Russian Orthodox want tougher abortion law, ties with “pro-life” West

By Reuters Staff
June 2, 2010
red square

Moscow's Red Square -- soon the site of an anti-abortion march? (Itar-Tass photo 9 May 2005)

The Russian Orthodox Church has called for tougher rules to reduce the number of abortions carried out in a country struggling to combat its fast-dwindling population.  Russia registered 1.2 million abortions and 1.7 million births last year, according to the Health Ministry.

“In Soviet times we got used to abortion and we got used to considering it an unavoidable part of our legal reality and that there is no way to the turn back the page,” Archpriest Vsevolod Chaplin, a powerful cleric who is close to Russian Orthodox Patriarch Kirill, was quoted as saying by Interfax news agency.  “But we see today that it is possible to turn back a great deal,” said Chaplin,  He  said the legislation had to change but declined to say how.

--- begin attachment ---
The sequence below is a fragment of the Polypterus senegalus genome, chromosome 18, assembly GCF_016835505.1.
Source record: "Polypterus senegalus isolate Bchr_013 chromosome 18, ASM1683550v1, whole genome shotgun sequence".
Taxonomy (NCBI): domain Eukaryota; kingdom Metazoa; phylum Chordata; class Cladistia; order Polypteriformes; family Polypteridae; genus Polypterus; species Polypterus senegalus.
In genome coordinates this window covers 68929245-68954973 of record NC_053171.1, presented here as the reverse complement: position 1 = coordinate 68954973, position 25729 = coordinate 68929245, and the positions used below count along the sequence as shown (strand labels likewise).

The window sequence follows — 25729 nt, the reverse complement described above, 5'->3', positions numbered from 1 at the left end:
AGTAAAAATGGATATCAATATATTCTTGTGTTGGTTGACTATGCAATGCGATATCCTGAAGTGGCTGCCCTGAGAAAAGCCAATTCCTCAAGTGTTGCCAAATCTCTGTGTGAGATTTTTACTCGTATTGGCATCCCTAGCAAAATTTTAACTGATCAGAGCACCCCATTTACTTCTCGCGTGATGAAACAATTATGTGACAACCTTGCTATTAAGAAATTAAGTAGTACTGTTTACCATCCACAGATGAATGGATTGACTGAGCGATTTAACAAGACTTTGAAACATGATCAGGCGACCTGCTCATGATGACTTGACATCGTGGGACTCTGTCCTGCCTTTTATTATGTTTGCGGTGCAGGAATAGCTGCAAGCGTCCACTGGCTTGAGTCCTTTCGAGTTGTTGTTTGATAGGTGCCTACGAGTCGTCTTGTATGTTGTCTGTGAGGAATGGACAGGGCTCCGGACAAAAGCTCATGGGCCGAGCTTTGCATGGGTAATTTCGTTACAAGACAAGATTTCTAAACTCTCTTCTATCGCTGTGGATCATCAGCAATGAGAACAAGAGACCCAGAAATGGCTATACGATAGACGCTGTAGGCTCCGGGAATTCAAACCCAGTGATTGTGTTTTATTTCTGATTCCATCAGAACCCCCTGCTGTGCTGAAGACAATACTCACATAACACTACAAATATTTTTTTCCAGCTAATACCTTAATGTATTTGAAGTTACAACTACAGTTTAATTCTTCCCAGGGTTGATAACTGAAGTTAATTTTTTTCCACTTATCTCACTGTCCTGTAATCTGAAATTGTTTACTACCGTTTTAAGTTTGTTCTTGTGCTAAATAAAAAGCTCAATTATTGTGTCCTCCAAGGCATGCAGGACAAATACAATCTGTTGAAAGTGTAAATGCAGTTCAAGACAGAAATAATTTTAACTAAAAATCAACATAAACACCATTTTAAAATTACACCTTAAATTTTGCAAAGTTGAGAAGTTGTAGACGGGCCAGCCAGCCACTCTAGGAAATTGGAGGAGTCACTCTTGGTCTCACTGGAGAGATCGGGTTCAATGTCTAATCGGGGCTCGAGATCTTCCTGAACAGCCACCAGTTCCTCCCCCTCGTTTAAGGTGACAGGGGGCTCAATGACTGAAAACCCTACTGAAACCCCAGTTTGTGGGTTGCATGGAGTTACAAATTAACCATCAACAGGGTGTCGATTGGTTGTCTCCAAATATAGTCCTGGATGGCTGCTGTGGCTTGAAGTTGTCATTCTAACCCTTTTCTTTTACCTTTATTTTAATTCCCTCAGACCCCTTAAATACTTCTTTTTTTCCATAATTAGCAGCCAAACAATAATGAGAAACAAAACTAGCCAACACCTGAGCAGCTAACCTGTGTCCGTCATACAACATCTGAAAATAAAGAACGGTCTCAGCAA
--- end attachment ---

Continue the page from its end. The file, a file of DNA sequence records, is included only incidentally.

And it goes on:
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Chaplin also told deputies from Prime Minister Vladimir Putin’s United Russia party they should  work with conservative politicians in western countries to oppose abortion.  “Before, there was little dialogue with the right-wing Christian Protestant elite due to (their) hackneyed anti-Communism,” he said. “Today, we need overcome that.”

An Interfax report added: “According to him, the anti-abortion movement is a good opportunity to expand communication. In particular, there is an idea to hold a global Pro-Life congress in Moscow.”

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